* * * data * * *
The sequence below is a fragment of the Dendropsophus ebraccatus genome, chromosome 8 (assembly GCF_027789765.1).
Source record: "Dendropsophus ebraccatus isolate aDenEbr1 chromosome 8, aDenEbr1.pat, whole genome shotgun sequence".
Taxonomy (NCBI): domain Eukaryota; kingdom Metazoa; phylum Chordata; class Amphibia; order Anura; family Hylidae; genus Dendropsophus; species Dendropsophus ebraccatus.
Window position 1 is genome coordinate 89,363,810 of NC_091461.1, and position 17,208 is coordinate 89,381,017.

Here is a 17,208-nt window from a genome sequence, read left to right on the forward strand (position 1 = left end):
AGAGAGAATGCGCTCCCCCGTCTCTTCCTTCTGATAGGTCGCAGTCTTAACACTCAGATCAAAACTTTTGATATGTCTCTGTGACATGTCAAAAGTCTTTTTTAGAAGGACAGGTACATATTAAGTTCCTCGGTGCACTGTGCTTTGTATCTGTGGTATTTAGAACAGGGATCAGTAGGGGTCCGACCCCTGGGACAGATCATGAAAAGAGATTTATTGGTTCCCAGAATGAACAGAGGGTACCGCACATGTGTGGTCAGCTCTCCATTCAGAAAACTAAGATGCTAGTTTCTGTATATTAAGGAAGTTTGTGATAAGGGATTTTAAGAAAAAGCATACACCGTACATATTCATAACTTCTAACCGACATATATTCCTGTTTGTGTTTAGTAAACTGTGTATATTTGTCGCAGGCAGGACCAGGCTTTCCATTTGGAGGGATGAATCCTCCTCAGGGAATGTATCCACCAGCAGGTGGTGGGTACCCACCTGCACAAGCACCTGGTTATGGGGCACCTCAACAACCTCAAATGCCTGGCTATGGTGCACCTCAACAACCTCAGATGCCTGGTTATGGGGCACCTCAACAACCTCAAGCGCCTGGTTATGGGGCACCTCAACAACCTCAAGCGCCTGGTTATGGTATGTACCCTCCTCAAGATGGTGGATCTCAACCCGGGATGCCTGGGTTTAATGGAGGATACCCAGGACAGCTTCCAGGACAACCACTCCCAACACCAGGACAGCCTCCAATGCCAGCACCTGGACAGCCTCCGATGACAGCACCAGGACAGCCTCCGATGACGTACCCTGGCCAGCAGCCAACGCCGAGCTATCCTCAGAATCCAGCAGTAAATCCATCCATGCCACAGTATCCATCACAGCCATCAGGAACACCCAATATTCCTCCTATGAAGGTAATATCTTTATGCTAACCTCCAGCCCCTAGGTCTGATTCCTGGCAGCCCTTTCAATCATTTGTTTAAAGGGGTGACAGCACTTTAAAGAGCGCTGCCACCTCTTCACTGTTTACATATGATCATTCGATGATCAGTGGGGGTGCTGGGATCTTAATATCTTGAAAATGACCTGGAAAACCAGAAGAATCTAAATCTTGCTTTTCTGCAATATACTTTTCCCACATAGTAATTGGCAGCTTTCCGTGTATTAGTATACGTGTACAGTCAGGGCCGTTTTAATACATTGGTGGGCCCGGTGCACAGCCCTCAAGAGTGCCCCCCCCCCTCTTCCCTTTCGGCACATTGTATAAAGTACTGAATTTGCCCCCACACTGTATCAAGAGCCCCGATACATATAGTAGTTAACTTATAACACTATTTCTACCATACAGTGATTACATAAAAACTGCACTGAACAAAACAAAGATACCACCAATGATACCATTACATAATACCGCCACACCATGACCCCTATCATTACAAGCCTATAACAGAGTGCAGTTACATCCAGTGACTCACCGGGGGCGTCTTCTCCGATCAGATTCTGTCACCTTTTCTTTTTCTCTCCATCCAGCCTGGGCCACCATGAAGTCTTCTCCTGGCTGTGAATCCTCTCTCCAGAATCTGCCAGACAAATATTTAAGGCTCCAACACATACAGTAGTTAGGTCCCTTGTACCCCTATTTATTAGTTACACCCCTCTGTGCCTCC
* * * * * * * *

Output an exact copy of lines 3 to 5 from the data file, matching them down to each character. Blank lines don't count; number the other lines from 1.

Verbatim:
Taxonomy (NCBI): domain Eukaryota; kingdom Metazoa; phylum Chordata; class Amphibia; order Anura; family Hylidae; genus Dendropsophus; species Dendropsophus ebraccatus.
Window position 1 is genome coordinate 89,363,810 of NC_091461.1, and position 17,208 is coordinate 89,381,017.

Here is a 17,208-nt window from a genome sequence, read left to right on the forward strand (position 1 = left end):